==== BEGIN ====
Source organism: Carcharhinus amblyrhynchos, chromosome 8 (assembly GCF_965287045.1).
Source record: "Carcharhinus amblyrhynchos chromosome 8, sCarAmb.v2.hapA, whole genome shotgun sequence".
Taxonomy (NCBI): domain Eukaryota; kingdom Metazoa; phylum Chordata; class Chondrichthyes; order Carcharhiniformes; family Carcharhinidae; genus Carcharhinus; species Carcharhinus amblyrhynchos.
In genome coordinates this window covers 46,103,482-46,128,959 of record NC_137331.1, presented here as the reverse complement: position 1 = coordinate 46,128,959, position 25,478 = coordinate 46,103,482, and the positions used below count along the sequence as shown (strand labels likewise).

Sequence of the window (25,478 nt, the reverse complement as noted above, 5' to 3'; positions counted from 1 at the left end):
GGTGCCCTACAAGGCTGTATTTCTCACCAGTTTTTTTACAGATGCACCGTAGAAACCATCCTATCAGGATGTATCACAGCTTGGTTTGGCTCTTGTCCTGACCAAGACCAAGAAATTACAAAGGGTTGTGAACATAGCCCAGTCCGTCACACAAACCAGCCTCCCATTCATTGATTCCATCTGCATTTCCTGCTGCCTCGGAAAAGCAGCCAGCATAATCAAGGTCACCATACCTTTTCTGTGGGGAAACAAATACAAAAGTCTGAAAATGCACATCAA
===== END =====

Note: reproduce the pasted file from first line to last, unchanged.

Source organism: Carcharhinus amblyrhynchos, chromosome 8 (assembly GCF_965287045.1).
Source record: "Carcharhinus amblyrhynchos chromosome 8, sCarAmb.v2.hapA, whole genome shotgun sequence".
Taxonomy (NCBI): domain Eukaryota; kingdom Metazoa; phylum Chordata; class Chondrichthyes; order Carcharhiniformes; family Carcharhinidae; genus Carcharhinus; species Carcharhinus amblyrhynchos.
In genome coordinates this window covers 46,103,482-46,128,959 of record NC_137331.1, presented here as the reverse complement: position 1 = coordinate 46,128,959, position 25,478 = coordinate 46,103,482, and the positions used below count along the sequence as shown (strand labels likewise).

Sequence of the window (25,478 nt, the reverse complement as noted above, 5' to 3'; positions counted from 1 at the left end):
GGTGCCCTACAAGGCTGTATTTCTCACCAGTTTTTTTACAGATGCACCGTAGAAACCATCCTATCAGGATGTATCACAGCTTGGTTTGGCTCTTGTCCTGACCAAGACCAAGAAATTACAAAGGGTTGTGAACATAGCCCAGTCCGTCACACAAACCAGCCTCCCATTCATTGATTCCATCTGCATTTCCTGCTGCCTCGGAAAAGCAGCCAGCATAATCAAGGTCACCATACCTTTTCTGTGGGGAAACAAATACAAAAGTCTGAAAATGCACATCAA